Congo

Congo’s M23 rebellion risks sparking a regional war

Author: Editors Desk Source: The Economist
February 22, 2024 at 19:11
Image: Reuters
Image: Reuters

Dozens of families sit under a large tarpaulin on bare volcanic rock, surrounded by plastic buckets and bundles of clothes. Deafening blasts of artillery fire punctuate the sound of children wailing at one of the many displacement camps outside Goma, the main city in the east of Congo. m23 rebels are entrenched just six miles away. “My husband was killed,” says Aline Batachoka, a fresh arrival huddled together with other young women for warmth. “There was war and massacres.”

Mrs Batachoka is one of an estimated 135,000 people who fled the Rwanda-backed m23 in the past month as it advanced through Masisi, a patch of North Kivu province west of Goma. She and the other newly displaced have joined about half a million people who had already sought refuge in the wretched camps on the city’s outskirts from earlier m23 offensives. With the front line now straddling what was the last government-controlled road to Goma, rebels surround the city by land (see map).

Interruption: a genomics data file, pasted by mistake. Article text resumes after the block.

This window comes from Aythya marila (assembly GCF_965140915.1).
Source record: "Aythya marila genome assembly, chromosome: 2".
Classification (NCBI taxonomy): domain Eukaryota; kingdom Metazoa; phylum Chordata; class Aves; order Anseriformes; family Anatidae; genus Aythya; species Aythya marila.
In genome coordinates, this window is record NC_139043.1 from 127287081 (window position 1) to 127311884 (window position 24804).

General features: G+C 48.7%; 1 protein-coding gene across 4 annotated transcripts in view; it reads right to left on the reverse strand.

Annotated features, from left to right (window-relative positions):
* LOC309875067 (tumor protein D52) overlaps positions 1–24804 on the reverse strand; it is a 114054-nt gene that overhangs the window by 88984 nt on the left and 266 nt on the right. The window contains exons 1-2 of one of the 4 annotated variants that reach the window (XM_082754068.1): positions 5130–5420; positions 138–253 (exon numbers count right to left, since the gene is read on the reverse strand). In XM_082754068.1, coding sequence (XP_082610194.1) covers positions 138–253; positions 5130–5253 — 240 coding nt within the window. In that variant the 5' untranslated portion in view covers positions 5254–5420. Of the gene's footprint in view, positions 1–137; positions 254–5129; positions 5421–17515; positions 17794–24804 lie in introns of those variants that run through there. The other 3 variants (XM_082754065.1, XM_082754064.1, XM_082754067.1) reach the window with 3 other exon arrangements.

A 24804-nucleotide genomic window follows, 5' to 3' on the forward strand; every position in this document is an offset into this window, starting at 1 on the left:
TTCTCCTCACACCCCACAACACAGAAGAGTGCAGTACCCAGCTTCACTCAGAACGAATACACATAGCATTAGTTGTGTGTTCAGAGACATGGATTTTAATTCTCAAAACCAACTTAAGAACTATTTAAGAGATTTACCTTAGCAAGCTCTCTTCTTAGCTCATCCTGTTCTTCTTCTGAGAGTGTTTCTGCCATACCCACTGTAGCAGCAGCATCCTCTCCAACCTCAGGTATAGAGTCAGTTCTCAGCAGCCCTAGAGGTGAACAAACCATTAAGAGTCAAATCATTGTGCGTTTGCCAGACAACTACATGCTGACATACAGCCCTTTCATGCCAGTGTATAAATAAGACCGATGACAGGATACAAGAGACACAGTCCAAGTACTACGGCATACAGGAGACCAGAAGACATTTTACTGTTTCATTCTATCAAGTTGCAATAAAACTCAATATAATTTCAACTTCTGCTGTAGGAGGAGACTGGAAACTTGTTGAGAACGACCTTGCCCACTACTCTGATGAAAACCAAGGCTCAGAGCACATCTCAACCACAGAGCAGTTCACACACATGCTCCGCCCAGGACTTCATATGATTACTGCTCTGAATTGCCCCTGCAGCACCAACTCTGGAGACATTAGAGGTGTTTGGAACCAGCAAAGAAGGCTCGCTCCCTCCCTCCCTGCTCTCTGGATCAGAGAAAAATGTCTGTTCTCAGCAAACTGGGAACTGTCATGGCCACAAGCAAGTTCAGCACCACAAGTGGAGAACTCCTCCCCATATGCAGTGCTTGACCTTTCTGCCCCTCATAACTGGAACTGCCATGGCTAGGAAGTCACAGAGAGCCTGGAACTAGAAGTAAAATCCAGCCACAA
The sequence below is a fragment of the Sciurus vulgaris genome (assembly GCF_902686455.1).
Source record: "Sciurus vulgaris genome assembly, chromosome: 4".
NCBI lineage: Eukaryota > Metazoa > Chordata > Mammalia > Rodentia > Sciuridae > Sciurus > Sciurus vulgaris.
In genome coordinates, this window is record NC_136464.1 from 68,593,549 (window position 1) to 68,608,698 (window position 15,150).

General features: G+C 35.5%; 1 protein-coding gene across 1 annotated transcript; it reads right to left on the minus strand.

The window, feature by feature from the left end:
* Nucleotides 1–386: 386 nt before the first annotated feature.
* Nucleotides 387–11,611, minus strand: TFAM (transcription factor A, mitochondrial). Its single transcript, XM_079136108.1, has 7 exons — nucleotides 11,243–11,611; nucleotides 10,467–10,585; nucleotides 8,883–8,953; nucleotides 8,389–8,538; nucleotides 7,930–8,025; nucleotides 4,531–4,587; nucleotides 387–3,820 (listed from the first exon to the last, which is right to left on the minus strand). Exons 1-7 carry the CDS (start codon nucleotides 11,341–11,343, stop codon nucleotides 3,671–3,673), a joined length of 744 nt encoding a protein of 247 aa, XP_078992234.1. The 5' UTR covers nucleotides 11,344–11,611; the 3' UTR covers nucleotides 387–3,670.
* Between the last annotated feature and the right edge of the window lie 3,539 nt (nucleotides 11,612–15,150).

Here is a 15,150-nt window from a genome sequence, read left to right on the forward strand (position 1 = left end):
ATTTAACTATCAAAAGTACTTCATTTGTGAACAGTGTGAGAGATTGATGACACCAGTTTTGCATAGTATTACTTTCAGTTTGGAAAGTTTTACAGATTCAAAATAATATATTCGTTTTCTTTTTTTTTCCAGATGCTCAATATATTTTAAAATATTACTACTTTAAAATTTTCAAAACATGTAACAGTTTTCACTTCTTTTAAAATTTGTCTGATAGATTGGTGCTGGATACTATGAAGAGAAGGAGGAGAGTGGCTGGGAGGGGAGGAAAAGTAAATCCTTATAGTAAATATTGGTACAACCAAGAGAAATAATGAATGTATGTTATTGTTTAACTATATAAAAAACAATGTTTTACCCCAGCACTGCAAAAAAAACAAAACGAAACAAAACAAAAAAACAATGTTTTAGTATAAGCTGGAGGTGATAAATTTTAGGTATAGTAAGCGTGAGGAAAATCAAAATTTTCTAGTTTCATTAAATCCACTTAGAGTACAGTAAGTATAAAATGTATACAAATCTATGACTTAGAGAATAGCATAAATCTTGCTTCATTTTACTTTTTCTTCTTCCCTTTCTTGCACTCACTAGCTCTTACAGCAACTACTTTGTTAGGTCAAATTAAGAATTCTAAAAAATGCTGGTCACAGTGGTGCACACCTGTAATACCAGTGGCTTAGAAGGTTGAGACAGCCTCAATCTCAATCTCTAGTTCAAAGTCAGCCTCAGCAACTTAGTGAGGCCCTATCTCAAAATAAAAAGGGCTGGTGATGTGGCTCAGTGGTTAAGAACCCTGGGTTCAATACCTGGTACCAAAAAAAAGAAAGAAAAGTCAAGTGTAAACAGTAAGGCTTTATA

The only road out of Goma now leads across the border to Rwanda. Yet that is not much of a lifeline, since Congo’s neighbour is largely responsible for the current crisis, which has already sucked in troops from at least six countries and risks exploding into a full-blown regional war. “It’s clearly escalating,” says Pierre Boisselet, a conflict researcher at Ebuteli, a Congolese think-tank, warning of the risk of a direct confrontation between foreign armies on Congolese soil. That is an alarming prospect, because the previous time this happened after a Rwandan invasion of Congo in 1998, the resulting war lasted until 2003 and claimed between 1m and 5m lives, mostly because of disease and starvation induced by the conflict.